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Ballad by Blexbolex
BirdCatDog by Lee Nordling
Bird & Squirrel on Ice by James Burks
Breath of Bones: A Tale of the Golem by Steve Niles
Bulldog's Big Day by Kate McMullan
Calvin Coconut: Rocket Ride by Graham Salisbury
The Children's Book on How to Use Books and Libraries by Carolyn Mott
Chitty Chitty Bang Bang and the Race Against Time by Frank Cottrell Boyce
Chomp by Carl Hiaasen
Diary of a Wimpy Kid by Jeff Kinney
Dragon Girl: The Secret Valley by Jeff Weigel
Elephants Cannot Dance! by Mo Willems
The Graveyard Book Graphic Novel, Volume 1 by Neil Gaiman and P. Craig Russell
Half Magic by Edward Eager
Hotel Iris by Yoko Ogawa
In Real Life by Cory Doctorow and Jen Wang
Mad Love by Suzanne Selfors
Miss Lina's Ballerinas by Grace Maccarone
Monsters: An Owner's Guide by Jonathan Emmett
Ollie and Claire by Tiffany Strelitz Haber
Outside In by Sarah Ellis
The Princess in Black by Shannon Hale
Purple Springs by Nellie L. McClung
Rich Cat, Poor Cat by Bernard Waber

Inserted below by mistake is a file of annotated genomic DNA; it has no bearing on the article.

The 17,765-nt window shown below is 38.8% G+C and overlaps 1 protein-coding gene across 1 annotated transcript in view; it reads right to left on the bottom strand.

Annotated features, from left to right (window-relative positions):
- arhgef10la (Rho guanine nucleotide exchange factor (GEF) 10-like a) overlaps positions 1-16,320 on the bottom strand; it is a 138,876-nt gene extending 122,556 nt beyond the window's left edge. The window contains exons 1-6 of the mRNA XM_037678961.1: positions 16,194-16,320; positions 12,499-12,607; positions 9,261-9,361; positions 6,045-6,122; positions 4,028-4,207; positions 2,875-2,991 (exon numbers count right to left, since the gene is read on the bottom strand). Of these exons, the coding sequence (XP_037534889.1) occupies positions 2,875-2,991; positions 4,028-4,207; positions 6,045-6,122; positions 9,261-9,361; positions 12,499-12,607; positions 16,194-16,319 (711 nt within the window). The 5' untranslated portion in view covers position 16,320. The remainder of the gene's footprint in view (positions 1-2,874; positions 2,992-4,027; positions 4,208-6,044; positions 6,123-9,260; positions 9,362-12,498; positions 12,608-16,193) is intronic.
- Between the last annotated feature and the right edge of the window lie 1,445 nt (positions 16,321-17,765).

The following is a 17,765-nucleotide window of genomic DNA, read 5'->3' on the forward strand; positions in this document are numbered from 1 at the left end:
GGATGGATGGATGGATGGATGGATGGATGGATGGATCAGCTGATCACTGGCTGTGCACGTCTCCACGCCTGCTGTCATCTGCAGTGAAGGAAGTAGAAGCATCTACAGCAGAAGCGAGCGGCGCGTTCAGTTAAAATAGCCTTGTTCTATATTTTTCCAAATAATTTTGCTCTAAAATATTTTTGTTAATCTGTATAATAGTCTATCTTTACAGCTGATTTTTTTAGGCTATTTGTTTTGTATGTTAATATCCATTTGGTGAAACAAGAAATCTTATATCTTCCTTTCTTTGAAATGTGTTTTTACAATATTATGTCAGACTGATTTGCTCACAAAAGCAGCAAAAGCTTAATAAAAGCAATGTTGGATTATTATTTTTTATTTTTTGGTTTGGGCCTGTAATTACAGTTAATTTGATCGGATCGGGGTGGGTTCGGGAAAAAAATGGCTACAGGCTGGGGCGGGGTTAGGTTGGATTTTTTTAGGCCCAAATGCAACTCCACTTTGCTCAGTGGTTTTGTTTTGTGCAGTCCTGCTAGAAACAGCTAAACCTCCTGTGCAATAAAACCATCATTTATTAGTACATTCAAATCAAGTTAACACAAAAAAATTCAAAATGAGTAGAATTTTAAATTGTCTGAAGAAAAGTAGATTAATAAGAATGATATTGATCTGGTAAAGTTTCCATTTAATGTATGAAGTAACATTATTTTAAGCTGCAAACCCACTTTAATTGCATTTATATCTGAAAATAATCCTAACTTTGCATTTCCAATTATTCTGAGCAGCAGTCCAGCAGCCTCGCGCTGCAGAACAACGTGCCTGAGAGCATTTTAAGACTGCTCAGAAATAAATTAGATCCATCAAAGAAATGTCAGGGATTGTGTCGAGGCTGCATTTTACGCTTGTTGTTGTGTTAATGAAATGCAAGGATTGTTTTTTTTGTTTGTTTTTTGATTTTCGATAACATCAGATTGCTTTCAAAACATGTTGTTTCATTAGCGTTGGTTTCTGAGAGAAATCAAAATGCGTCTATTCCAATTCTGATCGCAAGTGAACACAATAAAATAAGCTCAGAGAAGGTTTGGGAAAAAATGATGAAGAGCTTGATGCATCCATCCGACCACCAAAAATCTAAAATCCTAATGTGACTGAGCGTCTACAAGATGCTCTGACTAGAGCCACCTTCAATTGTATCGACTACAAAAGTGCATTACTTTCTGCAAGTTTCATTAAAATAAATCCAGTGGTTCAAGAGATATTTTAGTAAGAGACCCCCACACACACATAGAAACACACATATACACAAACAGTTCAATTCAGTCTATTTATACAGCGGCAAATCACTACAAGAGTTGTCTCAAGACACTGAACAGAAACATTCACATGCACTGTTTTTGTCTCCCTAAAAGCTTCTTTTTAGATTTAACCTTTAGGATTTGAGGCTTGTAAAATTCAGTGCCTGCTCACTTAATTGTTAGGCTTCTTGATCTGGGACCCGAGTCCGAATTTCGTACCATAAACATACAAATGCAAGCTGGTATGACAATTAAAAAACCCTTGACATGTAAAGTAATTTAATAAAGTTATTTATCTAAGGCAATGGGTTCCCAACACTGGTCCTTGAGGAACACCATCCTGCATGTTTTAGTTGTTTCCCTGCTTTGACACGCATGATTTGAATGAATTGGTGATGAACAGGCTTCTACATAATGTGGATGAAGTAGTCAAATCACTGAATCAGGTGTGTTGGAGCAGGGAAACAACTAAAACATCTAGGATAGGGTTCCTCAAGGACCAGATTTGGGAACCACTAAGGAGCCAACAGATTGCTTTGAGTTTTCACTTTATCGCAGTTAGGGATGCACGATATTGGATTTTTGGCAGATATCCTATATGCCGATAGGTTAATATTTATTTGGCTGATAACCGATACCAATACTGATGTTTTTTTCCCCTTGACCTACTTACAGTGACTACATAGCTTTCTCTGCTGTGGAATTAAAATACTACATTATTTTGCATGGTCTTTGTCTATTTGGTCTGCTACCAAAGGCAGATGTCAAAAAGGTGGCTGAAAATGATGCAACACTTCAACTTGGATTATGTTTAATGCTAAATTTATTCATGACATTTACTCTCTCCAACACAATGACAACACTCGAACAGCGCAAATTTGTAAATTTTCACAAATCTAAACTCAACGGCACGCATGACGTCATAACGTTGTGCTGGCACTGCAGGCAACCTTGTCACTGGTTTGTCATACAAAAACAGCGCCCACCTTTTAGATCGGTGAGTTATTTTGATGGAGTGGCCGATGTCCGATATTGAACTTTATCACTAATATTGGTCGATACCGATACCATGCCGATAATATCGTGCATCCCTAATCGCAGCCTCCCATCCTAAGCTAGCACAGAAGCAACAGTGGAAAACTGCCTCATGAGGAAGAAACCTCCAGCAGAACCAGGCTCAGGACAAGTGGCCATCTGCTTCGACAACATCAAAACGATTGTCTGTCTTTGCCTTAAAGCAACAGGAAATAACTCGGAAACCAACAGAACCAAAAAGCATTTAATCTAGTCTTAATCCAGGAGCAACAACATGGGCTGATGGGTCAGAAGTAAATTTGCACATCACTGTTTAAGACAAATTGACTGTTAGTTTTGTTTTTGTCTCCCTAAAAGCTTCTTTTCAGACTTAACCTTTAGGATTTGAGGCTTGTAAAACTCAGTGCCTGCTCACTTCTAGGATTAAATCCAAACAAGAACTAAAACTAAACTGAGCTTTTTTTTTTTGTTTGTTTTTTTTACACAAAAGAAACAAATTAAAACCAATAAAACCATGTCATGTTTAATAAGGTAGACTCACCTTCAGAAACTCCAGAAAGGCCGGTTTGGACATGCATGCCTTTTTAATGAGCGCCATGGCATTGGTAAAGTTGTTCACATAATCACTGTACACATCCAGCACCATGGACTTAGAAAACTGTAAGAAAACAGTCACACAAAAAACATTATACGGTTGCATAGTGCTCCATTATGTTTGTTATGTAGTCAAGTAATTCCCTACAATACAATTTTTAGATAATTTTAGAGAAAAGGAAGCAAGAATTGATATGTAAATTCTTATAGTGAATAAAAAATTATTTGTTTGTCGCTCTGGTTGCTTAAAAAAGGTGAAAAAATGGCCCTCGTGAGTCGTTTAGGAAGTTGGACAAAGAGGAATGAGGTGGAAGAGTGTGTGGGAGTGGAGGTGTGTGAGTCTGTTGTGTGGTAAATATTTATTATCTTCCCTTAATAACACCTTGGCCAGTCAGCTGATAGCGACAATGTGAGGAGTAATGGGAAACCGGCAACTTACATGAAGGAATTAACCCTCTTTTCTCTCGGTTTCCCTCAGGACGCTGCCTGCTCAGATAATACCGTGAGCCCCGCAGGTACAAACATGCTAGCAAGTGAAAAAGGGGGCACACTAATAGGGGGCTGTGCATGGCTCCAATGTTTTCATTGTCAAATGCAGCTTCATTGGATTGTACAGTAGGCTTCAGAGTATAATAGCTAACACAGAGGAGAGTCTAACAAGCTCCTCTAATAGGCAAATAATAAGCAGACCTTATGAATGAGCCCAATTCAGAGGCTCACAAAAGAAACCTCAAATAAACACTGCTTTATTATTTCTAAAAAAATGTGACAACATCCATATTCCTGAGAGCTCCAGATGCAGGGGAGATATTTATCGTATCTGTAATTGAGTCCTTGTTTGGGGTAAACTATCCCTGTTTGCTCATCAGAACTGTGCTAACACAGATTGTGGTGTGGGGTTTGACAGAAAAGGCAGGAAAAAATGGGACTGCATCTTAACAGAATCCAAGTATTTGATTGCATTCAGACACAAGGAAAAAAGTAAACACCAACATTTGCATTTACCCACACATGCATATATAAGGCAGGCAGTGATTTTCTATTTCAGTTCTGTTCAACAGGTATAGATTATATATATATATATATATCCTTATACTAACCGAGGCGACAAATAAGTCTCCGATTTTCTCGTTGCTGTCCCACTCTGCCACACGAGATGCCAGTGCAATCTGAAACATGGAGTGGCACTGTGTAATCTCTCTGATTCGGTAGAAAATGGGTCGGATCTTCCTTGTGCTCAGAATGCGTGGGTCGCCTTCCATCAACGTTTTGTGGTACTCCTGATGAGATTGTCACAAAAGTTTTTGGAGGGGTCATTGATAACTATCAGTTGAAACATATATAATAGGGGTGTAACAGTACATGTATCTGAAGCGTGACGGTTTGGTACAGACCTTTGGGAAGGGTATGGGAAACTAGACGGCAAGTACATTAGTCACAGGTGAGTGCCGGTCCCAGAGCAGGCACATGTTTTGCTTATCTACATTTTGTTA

The Rising by Kelley Armstrong
Seven Wild Sisters: A Modern Fairy Tale by Charles de Lint
Small Steps by Louis Sachar
The Thingamabob by Il Sung Na
Through the Woods by Emily Carroll
Up and Down by Oliver Jeffers
Wild Ocean by Matt Dembicki

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Rating System

5 stars: Completely enjoyable or compelling
4 stars: Good but flawed
3 stars: Average
2 stars: OK
1 star: Did not finish

Reading Challenges

My Kind of Mystery Reading Challenge 2017 February - January 2017-8



Comments for Through the Woods

Through the Woods: 12/02/14

cover art

Through the Woods by Emily Carroll is a collection of short stories that are in the tradition of the uncensored brothers Grimm. Most specifically, they are drawn from the Little Red Riding Hood tale because: "the WOLF only needs enough luck to find you ONCE."

These stories, though, are not about young, beautiful women being captured or devoured by monsters. These women, though in the path of danger, are dangerous themselves, and capable of calling on their inner strengths to rescue themselves and those around them.

My favorite example from the book is the story of a brother taking his bookish sister to the lake house of his financée's family. The girlfriend tries to befriend the sister but she can see right through the ruse, seeing through to the monster that lies beneath.

Four stars

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